National industry leaders are warily eyeing the horizon for a potential recession, but for healthcare organizations, an economic downturn could bring some benefits.
Hospitals, health systems and other provider organizations have struggled to recover from the COVID-19 pandemic, battling the financial impacts of rising prices and historically high labor costs. The organizations have pledged to reduce reliance on contract labor and normalize pay increases for workers, but an ongoing staffing shortage is forcing providers to keep hiking wages and bonuses and/or look outside the industry to fill gaps.
Recession fears are waning for 2023, but the Federal Reserve Bank of New York projects a 71% chance of recession by May 2024. Economists and industry experts say a recession could be the cooldown healthcare needs to slow wage growth and tap into a larger talent pool, but others warn it could still mean disaster for many workers.
Wages and workers
A recession could slow exorbitant wage increases in healthcare, particularly as demand wanes for expensive contract labor and lower-skilled employees turn to other industries for work. Entry-level workers in food service or housekeeping, for example, could look to healthcare for work as the hotel, hospitality and restaurant industries falter, said David Cutler, an applied economics professor at Harvard University.
In a more skilled position like nursing, higher national unemployment rates often coincide with more nurses joining the workforce, said Doug Staiger, a healthcare economist at Dartmouth College. He attributes that trend to the added worker effect, when one spouse joins the workforce due to the other’s job loss or other family financial stressors.
Travel nurses, who saw their pay increase by multiples in 2021 and 2022, may also be attracted to the stability of a permanent role, Staiger said..
“My sense is that healthcare would do pretty well in a recession, simply because the people who they want to hire would be more available,” Cutler said.
Healthcare organizations would also do well to invest in training programs to upskill workers, a move that builds company loyalty, said Matt Wolf, senior healthcare analyst at consulting firm RSM. He said a recession could impact the larger healthcare industry in different ways, depending on the services provided, the skills needed and the geographic location of care facilities.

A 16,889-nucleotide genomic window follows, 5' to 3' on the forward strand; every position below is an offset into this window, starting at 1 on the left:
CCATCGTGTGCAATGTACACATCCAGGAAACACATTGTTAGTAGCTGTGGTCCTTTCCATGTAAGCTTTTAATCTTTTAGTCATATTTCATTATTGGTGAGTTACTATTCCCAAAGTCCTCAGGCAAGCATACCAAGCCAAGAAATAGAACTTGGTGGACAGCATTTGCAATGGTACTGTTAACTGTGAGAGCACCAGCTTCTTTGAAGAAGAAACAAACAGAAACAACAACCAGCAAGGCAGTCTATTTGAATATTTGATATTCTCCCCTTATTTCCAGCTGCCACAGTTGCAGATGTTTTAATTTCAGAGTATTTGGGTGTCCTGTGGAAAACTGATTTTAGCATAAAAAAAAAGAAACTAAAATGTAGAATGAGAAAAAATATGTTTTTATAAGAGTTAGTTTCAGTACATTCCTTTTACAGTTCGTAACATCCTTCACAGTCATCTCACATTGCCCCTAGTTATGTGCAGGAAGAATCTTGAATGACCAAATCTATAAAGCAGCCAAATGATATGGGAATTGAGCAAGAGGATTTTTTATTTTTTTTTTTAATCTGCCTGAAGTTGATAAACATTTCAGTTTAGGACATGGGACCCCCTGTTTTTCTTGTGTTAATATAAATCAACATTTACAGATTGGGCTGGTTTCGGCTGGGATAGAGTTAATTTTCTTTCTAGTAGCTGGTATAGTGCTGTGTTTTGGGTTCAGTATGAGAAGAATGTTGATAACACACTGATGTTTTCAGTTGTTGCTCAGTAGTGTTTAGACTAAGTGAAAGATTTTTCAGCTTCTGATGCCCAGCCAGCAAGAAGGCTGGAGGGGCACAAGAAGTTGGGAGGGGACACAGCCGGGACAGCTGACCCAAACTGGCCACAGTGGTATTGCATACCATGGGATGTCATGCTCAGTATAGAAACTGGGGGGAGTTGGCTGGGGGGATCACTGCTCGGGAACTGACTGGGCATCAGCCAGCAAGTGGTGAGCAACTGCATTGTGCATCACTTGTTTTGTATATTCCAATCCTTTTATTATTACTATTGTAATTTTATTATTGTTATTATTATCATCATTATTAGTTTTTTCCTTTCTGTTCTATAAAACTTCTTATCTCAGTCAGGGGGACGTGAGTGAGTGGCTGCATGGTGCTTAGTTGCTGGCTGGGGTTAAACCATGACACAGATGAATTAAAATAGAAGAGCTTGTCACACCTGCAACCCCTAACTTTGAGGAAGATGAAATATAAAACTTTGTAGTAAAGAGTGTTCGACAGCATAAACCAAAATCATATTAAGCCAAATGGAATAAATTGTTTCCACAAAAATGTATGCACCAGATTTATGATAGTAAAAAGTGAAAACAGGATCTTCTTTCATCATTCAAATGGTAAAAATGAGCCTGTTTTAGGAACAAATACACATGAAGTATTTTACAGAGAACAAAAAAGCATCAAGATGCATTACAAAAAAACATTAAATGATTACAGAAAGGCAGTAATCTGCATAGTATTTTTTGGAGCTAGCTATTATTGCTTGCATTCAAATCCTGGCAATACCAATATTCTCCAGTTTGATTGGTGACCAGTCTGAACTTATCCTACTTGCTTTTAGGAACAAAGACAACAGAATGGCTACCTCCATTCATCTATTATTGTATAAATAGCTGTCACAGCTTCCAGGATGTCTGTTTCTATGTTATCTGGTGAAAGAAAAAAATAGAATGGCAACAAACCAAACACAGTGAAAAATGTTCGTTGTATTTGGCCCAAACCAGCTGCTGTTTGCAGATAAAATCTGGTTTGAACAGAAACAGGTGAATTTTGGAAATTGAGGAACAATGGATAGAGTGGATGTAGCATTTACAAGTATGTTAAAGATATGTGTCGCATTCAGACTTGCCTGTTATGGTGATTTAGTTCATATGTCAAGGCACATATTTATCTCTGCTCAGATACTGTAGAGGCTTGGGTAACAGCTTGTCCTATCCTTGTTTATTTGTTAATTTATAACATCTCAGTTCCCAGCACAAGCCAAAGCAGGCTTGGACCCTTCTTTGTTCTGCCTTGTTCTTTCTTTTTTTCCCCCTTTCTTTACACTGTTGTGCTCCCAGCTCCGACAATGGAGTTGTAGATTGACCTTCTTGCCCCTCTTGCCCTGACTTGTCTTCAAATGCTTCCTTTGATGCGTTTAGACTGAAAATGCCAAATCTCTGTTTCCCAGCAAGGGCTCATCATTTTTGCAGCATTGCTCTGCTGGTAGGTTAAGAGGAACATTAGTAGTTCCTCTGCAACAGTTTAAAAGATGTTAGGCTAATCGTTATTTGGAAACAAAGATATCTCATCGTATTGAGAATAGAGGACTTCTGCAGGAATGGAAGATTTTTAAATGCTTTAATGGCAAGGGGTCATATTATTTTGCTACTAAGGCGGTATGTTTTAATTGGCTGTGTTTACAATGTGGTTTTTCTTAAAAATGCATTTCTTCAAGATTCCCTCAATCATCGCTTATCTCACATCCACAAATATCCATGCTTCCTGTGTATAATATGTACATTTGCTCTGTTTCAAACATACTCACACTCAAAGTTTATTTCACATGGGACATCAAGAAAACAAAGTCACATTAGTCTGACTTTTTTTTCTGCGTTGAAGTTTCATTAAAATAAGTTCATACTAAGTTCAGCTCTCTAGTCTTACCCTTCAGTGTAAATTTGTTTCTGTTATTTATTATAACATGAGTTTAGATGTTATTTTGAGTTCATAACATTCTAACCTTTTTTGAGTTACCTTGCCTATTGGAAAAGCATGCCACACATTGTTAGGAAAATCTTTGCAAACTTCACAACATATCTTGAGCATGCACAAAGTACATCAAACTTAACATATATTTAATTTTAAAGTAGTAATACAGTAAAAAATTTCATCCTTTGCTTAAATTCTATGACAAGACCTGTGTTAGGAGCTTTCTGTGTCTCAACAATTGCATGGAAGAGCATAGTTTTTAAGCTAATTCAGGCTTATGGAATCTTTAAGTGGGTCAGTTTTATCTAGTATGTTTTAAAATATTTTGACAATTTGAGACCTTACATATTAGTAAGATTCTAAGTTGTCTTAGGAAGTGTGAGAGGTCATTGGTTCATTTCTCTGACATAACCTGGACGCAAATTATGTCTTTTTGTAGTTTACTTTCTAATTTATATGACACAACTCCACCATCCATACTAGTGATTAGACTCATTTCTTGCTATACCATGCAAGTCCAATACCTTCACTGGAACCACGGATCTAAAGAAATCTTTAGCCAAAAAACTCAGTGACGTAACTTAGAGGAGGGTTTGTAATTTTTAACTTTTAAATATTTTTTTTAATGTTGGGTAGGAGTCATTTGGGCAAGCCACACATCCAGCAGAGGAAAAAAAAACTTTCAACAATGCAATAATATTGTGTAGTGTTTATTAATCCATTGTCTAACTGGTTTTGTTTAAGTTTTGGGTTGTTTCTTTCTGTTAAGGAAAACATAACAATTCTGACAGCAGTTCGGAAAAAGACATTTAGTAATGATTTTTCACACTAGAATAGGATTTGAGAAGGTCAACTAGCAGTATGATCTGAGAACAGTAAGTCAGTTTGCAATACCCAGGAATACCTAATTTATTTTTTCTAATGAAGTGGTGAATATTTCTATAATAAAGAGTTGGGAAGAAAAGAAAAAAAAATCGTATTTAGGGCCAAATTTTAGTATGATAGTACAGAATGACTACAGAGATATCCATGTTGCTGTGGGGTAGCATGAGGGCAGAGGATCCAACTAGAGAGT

Not a win for all
A recession could bring benefits to struggling healthcare providers, but the silver lining may not extend to everyone.
In the past year or so, dozens of healthcare organizations have laid off employees as they restructure operations, cut costs and adjust to new care delivery models. Minneapolis-based Allina Health said this week it will lay off fewer than 350 employees, mostly in leadership and non-direct caregiving roles, due to “unprecedented financial challenges.” Prisma Health in Greenville, South Carolina, will lay off nearly 700 employees in August, following an announced partnership with Compass One Healthcare to provide environmental services.
Wolf noted the increased push to automate back-office functions, which he thinks is unlikely to fully eliminate those types of positions but will greatly impact the demand for those workers.
Linda Aiken, a nursing and sociology professor at the University of Pennsylvania, said she doesn’t think clinical, patient-facing staff would be safe in a recession either, creating additional problems for performance and patient outcomes. HealthAlliance-Clinton Hospital, part of Worcester, Massachusetts-based UMass Memorial Health, plans to close its maternity inpatient unit in September due to staffing challenges and a decline in births. The hospital would not say how many employees are affected.
“All the hospitals are screaming, ‘We don’t have enough staff,’ but they are laying them off already, so I think we already see what hospitals are going to do," Aiken said. "They are going to reduce their staff, and they’re especially going to choose their high-skilled staff and try to reduce them.”
She said public policies on healthcare staffing could help to blunt the impact of a recession and other external threats.